Taysom Hill, Alvin Kamara have the New Orleans Saints' offense running, but what about the pass game?

METAIRIE, La. – The New Orleans Saints are in uncharted territory heading into Sunday night’s game at the Tampa Bay Buccaneers.

The Saints (6-7) began the week as 11 1/2-point underdogs, according to Caesars Sportsbook. If that holds, this will be their first game as double-digit underdogs since Sean Payton and Drew Brees arrived in 2006 – snapping a streak that is the NFL’s longest by more than five years, per ESPN Stats & Information.

And perhaps the biggest reason for that lopsided spread is New Orleans no longer has the dynamic passing offense that made Payton and Brees so legendary.

The Saints rank 29th in the league with just 197.9 passing yards per game and dead last in completion percentage (58.0) – by far the lowest totals in the Payton era. They haven’t had a single 300-yard passing game with Jameis Winston, Trevor Siemian or Taysom Hill at quarterback.

Payton, who tested positive for COVID-19 and won't be on the sideline Sunday, has been unapologetic in recent years about winning even when it’s “not aesthetically pleasing.”

The Saints relied more than ever on their run game and defense while winning four straight NFC South titles from 2017-2020. They just did it again last week while reviving this season with a 30-9 rout at the New York Jets, when Hill and Alvin Kamara led the New Orleans to a season-high 203 rushing yards.

But Payton acknowledged that the Saints might need a little more air in their game to keep up with Tom Brady and the Bucs on Sunday (8:20 ET, NBC), since they rank first in the NFL in points (31.5 per game), total yards (410.2) and passing yards (314.2).

The Saints did get by with just 209 passing yards when they stunned the Bucs 36-27 in the Superdome in Week 8 – even though Winston tore his ACL early in the second quarter. But they know they can’t rely on the run game alone against Tampa’s third-ranked rushing defense.

"I think it depends on the game you’re in,” Payton said when asked if he is concerned about the run-pass balance. “There are some games where you are gonna have to be proficient throwing it. We're gonna have to have a good throwing game this Sunday, based on some of the things that Tampa does so well.

“But you (always) want to be efficient at it. And you want to be able to execute when you’re choosing to (throw).”

Perhaps Kamara's and Hill’s legs will be part of the solution – following the old axiom that the run sets up the pass. Kamara obviously provided a much-needed spark last week after missing the previous four games with knee and ankle injuries.

“I don’t think we realized how much we missed him,” Saints tight end Nick Vannett said. “Whenever you run for that many yards on the ground, it opens everything else up in the passing game.”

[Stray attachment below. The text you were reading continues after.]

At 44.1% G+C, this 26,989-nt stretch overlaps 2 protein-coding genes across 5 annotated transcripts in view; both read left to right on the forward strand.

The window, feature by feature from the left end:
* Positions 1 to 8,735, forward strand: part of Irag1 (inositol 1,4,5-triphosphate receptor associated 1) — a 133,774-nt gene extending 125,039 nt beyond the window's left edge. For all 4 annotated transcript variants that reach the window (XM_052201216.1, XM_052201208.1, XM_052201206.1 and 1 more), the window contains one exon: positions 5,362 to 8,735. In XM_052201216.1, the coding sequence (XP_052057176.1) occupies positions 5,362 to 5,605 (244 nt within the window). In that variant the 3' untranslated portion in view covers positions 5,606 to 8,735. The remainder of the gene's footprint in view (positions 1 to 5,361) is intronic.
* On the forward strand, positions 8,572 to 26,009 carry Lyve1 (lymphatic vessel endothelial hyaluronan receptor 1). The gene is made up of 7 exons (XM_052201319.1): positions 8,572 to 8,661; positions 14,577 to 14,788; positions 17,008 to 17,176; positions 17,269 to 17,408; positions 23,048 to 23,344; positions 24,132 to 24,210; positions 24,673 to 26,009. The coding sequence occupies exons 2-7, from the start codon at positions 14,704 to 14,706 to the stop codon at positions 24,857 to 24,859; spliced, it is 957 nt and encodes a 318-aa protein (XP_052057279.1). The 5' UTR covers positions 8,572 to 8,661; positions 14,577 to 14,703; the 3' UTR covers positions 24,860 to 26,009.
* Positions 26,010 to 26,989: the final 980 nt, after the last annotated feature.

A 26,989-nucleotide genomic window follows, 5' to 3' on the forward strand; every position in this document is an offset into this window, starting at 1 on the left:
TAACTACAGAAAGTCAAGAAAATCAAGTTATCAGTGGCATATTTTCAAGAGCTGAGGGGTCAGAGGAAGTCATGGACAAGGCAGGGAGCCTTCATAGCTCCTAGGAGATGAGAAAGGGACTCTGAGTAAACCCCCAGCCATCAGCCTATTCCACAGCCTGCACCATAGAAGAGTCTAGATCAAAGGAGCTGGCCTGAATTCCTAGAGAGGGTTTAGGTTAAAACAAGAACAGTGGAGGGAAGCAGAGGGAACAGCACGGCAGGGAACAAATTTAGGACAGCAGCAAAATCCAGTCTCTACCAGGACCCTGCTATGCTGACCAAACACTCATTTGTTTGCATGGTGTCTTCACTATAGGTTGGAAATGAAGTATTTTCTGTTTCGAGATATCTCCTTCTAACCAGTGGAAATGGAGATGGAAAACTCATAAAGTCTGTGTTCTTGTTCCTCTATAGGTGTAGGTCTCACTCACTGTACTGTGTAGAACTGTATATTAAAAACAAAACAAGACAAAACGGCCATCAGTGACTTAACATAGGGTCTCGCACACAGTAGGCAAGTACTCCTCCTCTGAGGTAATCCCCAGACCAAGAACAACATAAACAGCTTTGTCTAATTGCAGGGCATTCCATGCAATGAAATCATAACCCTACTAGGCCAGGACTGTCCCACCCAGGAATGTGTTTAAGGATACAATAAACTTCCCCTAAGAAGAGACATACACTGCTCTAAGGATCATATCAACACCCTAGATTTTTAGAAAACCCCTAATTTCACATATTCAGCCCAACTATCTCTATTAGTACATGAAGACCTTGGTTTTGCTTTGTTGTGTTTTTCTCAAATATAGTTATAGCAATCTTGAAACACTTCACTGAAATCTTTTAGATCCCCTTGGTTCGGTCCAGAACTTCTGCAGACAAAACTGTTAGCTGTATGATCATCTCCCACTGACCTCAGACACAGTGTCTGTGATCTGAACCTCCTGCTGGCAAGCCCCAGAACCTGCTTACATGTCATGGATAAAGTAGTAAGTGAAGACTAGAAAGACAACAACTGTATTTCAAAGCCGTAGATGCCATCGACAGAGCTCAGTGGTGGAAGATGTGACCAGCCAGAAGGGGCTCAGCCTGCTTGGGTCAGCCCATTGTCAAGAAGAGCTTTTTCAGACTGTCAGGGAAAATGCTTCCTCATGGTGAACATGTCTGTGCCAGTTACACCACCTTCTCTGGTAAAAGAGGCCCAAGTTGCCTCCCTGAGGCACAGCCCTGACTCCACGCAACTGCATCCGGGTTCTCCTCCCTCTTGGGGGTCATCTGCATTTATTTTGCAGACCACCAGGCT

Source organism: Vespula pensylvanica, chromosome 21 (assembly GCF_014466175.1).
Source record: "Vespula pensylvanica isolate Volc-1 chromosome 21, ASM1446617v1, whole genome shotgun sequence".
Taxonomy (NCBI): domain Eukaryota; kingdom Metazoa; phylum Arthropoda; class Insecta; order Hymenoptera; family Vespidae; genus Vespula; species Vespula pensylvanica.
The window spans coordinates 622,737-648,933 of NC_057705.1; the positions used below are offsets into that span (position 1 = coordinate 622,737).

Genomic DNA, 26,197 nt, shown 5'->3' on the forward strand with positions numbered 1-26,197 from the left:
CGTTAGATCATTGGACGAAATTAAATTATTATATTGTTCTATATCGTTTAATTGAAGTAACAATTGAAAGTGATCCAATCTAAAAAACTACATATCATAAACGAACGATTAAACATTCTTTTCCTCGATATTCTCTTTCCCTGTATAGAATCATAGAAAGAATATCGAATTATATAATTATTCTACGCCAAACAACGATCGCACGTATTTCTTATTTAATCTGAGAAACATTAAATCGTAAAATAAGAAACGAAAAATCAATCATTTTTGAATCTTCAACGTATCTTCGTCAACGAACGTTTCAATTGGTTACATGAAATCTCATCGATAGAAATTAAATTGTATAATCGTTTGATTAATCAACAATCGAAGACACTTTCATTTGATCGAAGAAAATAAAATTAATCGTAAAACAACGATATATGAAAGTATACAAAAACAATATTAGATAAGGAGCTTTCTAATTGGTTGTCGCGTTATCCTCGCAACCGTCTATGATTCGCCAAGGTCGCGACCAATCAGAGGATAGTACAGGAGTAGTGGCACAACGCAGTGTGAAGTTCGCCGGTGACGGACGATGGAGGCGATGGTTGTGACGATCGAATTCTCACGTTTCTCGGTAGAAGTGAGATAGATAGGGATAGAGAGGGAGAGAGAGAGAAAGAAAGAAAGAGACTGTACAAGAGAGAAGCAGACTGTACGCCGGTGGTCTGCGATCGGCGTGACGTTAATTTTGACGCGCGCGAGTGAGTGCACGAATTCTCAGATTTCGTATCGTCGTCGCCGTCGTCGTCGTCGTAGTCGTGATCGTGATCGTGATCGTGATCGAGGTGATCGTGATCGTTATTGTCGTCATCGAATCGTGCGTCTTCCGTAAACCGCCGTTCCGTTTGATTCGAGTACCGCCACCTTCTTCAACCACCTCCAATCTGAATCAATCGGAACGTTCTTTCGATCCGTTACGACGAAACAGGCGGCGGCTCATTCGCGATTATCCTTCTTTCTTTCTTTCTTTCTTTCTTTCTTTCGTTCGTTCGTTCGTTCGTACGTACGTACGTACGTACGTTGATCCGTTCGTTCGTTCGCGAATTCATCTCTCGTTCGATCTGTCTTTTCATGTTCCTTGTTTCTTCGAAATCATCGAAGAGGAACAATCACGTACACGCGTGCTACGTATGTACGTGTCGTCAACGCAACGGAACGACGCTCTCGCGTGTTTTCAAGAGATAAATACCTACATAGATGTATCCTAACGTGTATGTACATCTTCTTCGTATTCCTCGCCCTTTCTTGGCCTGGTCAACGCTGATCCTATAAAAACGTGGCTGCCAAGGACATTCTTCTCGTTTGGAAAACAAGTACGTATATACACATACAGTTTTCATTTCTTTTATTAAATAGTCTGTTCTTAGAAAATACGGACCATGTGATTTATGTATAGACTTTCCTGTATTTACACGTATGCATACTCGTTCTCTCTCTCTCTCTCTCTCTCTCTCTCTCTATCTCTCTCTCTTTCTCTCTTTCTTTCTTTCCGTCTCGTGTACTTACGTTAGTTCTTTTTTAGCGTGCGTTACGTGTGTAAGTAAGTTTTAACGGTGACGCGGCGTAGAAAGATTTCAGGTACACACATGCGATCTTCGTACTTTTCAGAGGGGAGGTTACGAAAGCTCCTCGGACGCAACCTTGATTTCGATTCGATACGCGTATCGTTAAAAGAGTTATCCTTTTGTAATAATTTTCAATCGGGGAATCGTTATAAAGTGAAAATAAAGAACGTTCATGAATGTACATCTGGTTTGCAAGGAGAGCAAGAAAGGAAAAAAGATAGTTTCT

“Alvin brings so much not just to the field, but there's an element of confidence that he brings with him, and that carries over to the offense,” said Payton – who also noted how important it was to get standout left tackle Terron Armstead back from a knee injury (and how important it would be to get standout right tackle Ryan Ramczyk back from his own knee injury soon).

The Saints will obviously be counting on Hill’s continued development as a passer, too – a challenge that was made even more complicated when Hill suffered a mallet finger injury on his right throwing hand two weeks ago during his first start of the season.

Hill, who will likely have to wear a splint on the middle finger for the remainder of the season, said it definitely affects things like grip strength. But he’s learning to adjust.

Hill’s first start (a 27-17 loss to the Dallas Cowboys) showed some promise when he ran for a career-high 101 yards. But it turned into a mess when he threw three of his career-high four interceptions in the fourth quarter.

Hill was much better last week, completing 15 of 21 passes for 175 yards while running for 73 yards and two touchdowns. He fumbled twice but recovered both. It was an imperfect but serviceable performance that looked similar to when Hill went 3-1 as Brees’ injury replacement last season.

“I thought it was one of his better games,” Payton said when asked about Hill’s decision making. “He had a couple throws [that were off]. But just relative to where he's throwing and the design and the defense, I thought it was good. I thought he played well.”

Hill agreed, saying, “There’s always a handful of plays you could’ve done better, but overall I was happy with where I threw the ball and my decisions – and the overall tempo and urgency on offense.”

Winston’s performance over the first six weeks should be even more appreciated in hindsight. His big-play ability has been sorely missed after he completed 14 touchdown passes with just three interceptions. But even with Winston, the Saints’ passing game lacked volume and consistency – ranking among the bottom three teams in attempts, yards and completion percentage.

There are countless reason for the drop-off. Obviously Brees’ retirement is one. Injuries are another, starting with receiver Michael Thomas’ season-long ankle injury. The reduced salary cap was also a huge blow, leading the Saints to release veteran pass-catchers like Emmanuel Sanders and Jared Cook without spending to replace them. Meanwhile, the receivers and tight ends who have been on the field have struggled all season to get open and catch passes.

The Saints can’t expect a miracle cure. But the schedule does lighten up after Sunday (with home games against the Miami Dolphins and Carolina Panthers before the season finale at the Atlanta Falcons). So if Hill and the pass-catchers can make small strides, and they can finally get a little injury luck, it may provide just enough lift for a playoff run.